Although most spiders aren’t venomous, and their bites are relatively harmless, a venomous spider bite can cause serious health complications. For this reason, it makes sense to know which spiders contain toxic venom and what to do if you’re bitten by one.
Spider Bite Symptoms
Although spider bite swelling is common, other symptoms vary depending on the type of spider that bit you. In some cases, you may not even be aware that you’ve been bitten until symptoms develop, sometimes hours later.
Seek medical attention if you experience spider bite swelling, or symptoms that don’t go away over time. If you suspect you may have been bitten by a black widow, brown recluse, or hobo spider, seek medical treatment immediately, regardless of symptoms.
Spider Bite Treatment
Generally, if you are bitten by a spider you should immediately cleanse the area, use a cool compress, and take Tylenol or apply an antibiotic ointment. More treatment may be needed based on the type of spider, so it’s helpful to know what bit you. When seeking medical attention, try to provide a picture of the spider, or a detailed description.
If you’re unsure what bit you, the symptoms that follow may provide valuable clues. Spider bite pictures can be especially useful for pinpointing spiders by type. Below, you’ll find common symptoms associated with the most dangerous spiders common to the U.S., along with corresponding spider bite pictures.
Black Widow: The female black widow has highly toxic venom. If bitten, you may notice either a slight pinprick or nothing at all, but your skin will react immediately. Look for two puncture marks, followed by symptoms such as:
- Muscle cramping
- High blood pressure
- Nausea and vomiting
- Increased sweating and/or saliva
If bitten by a black widow, you should receive anti-venom promptly. In children and older adults, these spider bites can sometimes turn deadly.
Brown Recluse: Similar to the black widow’s, the brown recluse’s bite is usually painless. Within eight hours, however, you may notice:
- A red or purple bull’s-eye ring, circling the bite
- Fever or chills
- Rarely: coma, seizures, jaundice, or kidney failure
Get immediate medical help. There’s no antidote for a brown recluse bite, but a healthcare provider can prescribe antibiotics. In extreme cases, you may require hospitalization for the open wound and skin grafting may need to be done.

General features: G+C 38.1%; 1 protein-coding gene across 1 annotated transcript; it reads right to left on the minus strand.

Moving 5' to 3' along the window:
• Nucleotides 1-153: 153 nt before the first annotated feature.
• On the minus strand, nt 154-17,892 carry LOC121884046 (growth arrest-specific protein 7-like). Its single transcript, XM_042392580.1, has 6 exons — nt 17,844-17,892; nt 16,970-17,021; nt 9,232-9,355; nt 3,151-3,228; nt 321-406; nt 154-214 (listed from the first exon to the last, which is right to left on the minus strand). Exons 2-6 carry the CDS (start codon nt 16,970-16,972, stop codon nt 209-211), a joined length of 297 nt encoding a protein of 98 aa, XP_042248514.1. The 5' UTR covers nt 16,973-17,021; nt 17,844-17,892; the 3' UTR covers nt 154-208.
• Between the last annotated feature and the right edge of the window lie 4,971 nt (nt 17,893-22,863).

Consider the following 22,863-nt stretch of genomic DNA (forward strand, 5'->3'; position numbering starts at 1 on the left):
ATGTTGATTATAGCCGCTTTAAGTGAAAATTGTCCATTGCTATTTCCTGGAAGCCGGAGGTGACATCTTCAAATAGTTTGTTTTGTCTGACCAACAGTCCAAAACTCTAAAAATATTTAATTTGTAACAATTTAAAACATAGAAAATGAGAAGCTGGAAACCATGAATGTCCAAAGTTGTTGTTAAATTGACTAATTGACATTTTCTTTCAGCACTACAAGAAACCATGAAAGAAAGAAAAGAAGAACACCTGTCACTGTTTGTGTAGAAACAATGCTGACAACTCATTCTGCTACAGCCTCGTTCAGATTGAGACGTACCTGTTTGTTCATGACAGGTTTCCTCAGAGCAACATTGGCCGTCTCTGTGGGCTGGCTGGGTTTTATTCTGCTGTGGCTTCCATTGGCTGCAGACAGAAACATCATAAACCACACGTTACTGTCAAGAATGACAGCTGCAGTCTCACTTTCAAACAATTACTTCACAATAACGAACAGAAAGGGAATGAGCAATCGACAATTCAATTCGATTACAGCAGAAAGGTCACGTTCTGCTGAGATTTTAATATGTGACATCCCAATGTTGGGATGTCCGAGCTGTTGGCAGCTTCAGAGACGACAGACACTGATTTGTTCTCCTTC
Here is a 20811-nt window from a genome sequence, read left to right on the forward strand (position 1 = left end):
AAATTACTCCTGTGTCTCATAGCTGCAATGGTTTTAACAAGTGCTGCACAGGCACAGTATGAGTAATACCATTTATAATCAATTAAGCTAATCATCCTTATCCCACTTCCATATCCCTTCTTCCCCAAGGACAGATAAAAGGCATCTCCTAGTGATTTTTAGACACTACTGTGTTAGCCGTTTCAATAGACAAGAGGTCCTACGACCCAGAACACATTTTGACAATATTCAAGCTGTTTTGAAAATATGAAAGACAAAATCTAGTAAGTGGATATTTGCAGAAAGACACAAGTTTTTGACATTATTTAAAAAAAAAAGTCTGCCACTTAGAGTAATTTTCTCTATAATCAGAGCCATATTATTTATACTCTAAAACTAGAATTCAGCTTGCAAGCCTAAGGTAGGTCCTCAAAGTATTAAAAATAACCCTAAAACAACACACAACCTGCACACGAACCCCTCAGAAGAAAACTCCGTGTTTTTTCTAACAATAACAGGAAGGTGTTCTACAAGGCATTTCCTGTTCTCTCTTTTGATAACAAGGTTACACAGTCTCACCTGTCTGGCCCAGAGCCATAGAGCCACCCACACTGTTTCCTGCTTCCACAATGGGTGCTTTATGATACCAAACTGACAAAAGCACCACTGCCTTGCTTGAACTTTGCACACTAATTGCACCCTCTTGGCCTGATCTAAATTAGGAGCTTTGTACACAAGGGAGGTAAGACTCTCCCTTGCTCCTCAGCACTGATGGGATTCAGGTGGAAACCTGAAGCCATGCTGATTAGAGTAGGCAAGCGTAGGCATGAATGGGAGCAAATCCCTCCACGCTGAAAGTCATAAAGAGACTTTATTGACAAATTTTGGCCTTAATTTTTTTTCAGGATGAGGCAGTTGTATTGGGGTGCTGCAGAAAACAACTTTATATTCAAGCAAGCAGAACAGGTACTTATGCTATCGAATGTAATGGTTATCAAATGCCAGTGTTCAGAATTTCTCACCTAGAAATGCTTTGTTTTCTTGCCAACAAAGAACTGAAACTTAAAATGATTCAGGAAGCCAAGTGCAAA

Hobo Spider: Hobo spider bites may be unnoticeable until the pain and numbness set in 15 minutes later. An hour later, the site turns red, and within eight hours, it becomes swollen and hardened. The wound may discharge fluids, before turning black.
These bites take time to heal and can cause joint pain or hearing loss. Seek medical help within the first 24 hours. You may require corticosteroids, antibiotics, or even surgery.
Tarantula: The venom from the species of tarantula found domestically is considered harmless. This spider’s bite feels similar to a bee sting, with the area becoming warm, and then reddening.
Symptoms may also include:
- A rash
- Puffy eyelids
- Breathing difficulties
- Rapid heart rate
- Low blood pressure
If you experience any of these more serious symptoms, you should seek medical help.
Wolf Spider: Wolf spiders are known for a bite that tears the skin, producing pain, swelling, redness, and swollen lymphnodes. In rare cases, tissue damage may result. Typically, the bite heals within 10 days.
Camel Spider: Known for its sand color and powerful pincer, the camel spider leaves a significant wound. Even though this spider doesn’t produce venom, the wound sometimes becomes infected. You may notice swelling in the bite area and experience intense bleeding.
The Jumping Spider: Among the most common household spiders, the jumping spider gets its name from its erratic, jumping-like movement. Its bite is similar to a wasp sting and can be venomous to those who are allergic. See a medical practitioner if you experience pain, redness, itching, swelling, or headaches.
Know When to Get Medical Help
If you suspect you may be experiencing symptoms from a spider bite, especially symptoms that may have resulted from a venomous spider, seek medical help within the first 24 hours.
If a spider bite victim goes into full body shock, or has trouble breathing, you need to call 911 immediately.
Other signs that you should see a healthcare provider include symptoms that don’t go away over time. Also, make sure you’re up to date on your tetanus immunization, and get a booster shot, if required.
Your FastMed professionals are available during extended hours, 365 days a year, to provide immediate spider bite expertise. No appointment is required. Walk in at your convenience or reduce your wait time by checking in and registering online first.
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